The weekly Retail Tech Roundup compiles technology news across the supply chain, manufacturing, retail, e-commerce, logistics and fulfillment sectors.
Model management agency iCloudModel has launched a solution that uses artificial intelligence (AI) to make realistic and high-quality images for fashion e-commerce designers and brands in China.
iCloudModel (ICM) partnered with computer vision and AI startup Mad Street Den (MSD). With the technology, users can shoot the international models at their location without having the models in China by shooting footage of their own garments on a mannequin anytime at their location.
The turnover can be as quick as 24 hours and cost 25 percent of traditional shoot production, said ICM founding CEO David Lim.
According to Dr. Costa Colbert, chief science officer of iCloudModel, the technology, called the Generative Adversarial Network (GAN), understands what a garment looks like, visualizes it on a model and shows how realistic AI-generated digital models can be. GAN captures features including silhouettes, the type of sleeve, neckline, design elements and patterns.
Each model in the library is based on a real fit model, digitized for the virtual world, including their measurements, shape and posture. Using AI, the technology can morph the garment onto the model’s image taking into account the natural shape, twists and turn of the body position.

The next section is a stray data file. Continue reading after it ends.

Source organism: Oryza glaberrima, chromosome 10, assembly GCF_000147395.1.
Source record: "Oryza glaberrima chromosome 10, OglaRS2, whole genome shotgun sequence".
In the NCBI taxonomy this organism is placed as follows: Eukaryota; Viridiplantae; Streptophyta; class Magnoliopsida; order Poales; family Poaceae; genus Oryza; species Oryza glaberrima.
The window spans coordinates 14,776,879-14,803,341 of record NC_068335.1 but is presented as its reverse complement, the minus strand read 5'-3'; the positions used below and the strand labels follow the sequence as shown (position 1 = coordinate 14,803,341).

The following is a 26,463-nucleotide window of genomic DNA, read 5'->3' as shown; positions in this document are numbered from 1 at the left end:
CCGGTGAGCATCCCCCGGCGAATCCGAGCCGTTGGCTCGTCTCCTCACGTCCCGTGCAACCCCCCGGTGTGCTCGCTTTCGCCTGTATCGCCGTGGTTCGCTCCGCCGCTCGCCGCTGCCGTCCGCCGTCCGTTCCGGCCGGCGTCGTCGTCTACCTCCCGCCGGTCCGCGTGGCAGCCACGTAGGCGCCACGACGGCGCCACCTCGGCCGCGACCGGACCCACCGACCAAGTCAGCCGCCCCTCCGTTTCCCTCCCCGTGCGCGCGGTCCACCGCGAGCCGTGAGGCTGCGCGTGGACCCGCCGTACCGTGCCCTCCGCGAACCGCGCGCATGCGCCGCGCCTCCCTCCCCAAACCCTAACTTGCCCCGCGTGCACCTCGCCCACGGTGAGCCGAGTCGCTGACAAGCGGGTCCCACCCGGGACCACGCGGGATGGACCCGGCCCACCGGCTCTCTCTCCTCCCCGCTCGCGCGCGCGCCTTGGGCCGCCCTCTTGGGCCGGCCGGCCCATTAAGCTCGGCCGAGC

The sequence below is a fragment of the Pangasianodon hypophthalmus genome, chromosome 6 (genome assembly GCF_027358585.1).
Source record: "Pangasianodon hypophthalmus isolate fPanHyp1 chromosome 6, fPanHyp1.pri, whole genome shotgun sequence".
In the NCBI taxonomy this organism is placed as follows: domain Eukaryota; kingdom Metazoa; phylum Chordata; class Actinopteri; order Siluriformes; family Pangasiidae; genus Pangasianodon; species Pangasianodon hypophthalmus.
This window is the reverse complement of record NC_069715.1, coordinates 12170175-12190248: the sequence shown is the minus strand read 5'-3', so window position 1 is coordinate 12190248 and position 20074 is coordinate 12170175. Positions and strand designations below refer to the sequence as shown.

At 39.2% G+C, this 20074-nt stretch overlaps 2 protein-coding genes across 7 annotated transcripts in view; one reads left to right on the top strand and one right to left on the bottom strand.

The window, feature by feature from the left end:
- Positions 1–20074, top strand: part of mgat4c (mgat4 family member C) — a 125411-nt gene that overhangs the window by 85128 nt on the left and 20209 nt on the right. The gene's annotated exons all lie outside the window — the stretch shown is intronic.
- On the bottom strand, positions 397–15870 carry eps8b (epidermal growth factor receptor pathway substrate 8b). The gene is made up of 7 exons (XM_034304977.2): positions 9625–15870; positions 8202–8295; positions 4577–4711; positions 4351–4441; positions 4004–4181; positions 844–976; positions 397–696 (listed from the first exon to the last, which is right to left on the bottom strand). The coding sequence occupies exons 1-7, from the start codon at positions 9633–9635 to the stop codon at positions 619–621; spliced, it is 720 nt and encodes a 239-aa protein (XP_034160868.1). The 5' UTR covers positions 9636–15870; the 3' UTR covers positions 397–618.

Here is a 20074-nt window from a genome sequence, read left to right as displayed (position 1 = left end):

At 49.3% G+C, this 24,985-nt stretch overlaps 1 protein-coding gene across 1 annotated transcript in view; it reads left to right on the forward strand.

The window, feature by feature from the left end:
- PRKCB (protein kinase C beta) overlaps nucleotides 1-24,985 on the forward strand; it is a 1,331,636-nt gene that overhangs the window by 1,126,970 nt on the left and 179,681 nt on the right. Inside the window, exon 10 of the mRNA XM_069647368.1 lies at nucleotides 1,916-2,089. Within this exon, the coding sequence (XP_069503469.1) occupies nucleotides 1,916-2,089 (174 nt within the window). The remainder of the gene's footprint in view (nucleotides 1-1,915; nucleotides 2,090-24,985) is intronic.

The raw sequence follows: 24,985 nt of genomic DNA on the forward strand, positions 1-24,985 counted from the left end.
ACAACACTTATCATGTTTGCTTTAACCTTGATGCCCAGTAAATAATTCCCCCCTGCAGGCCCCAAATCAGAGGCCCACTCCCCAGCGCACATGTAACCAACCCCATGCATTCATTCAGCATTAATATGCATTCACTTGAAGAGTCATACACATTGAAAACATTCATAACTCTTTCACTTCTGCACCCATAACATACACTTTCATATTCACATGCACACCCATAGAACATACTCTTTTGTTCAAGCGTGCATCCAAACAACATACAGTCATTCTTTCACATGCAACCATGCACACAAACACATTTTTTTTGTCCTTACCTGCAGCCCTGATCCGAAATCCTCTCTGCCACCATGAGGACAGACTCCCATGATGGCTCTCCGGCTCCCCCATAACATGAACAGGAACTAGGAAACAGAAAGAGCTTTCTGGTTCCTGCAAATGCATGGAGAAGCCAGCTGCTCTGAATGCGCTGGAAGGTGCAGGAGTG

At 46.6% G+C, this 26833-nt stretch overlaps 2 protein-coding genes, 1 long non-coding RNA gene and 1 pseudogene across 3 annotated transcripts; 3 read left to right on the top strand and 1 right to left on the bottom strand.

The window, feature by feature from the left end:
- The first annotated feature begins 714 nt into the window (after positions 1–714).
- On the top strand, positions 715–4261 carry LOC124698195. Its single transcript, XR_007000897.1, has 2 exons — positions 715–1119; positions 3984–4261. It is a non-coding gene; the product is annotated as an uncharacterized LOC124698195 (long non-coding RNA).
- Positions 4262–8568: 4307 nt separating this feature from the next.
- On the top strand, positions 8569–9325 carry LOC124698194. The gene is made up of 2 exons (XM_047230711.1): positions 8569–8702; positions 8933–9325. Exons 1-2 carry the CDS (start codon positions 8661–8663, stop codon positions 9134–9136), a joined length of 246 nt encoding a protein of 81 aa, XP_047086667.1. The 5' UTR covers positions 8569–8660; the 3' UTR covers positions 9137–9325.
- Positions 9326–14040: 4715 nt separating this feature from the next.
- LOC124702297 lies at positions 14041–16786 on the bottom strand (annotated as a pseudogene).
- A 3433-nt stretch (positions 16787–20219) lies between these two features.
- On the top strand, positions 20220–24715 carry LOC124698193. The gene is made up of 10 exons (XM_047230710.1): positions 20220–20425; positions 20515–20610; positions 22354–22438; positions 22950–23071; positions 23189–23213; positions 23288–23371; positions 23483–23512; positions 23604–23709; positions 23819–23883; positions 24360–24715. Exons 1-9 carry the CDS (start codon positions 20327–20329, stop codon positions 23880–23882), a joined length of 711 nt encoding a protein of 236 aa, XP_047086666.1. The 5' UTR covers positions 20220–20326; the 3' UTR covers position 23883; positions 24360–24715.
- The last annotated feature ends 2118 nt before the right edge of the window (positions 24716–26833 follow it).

Oracle NetSuite unveiled new innovations within the NetSuite platform to help it small and midsized clients adapt to changing e-commerce habits. The latest updates further streamline and enhance financial, inventory and operational management with the addition of new automation, insights and efficiency capabilities.
New automated inventory management capabilities include a Pack Station touchscreen interface aimed at simplifying and increasing the efficiency and accuracy of the packing process, while new functionality enables orders with the same shipping routes to be grouped together so they can be packed together. The feature also adds an extra layer of verification before orders ship to help prevent customer issues and avoid the added costs of reshipping.
The company updated its Warehouse Management System (WMS) so that picking waves can now be organized by delivery times and shipping address. Wave automation enhancements enable organizations to take advantage of off-peak processing.
Additionally, NetSuite added a new feature to its SuiteCommerce webstore manager so that users can now add a full featured blog to their site to help increase SEO, drive webstore traffic, improve time spent on site and reduce the cost of inbound marketing.
NetSuite also upgraded it SuiteAnalytics and SuitePeople Performance Management platforms, enhancing the former by enabling users to add calculated fields on aggregated columns in a workbook allowing them to gain real-time insights tailored to their business. Conditional formatting has been added as well, allowing for customized highlighting of values to notify users of the data that is most in need of their attention.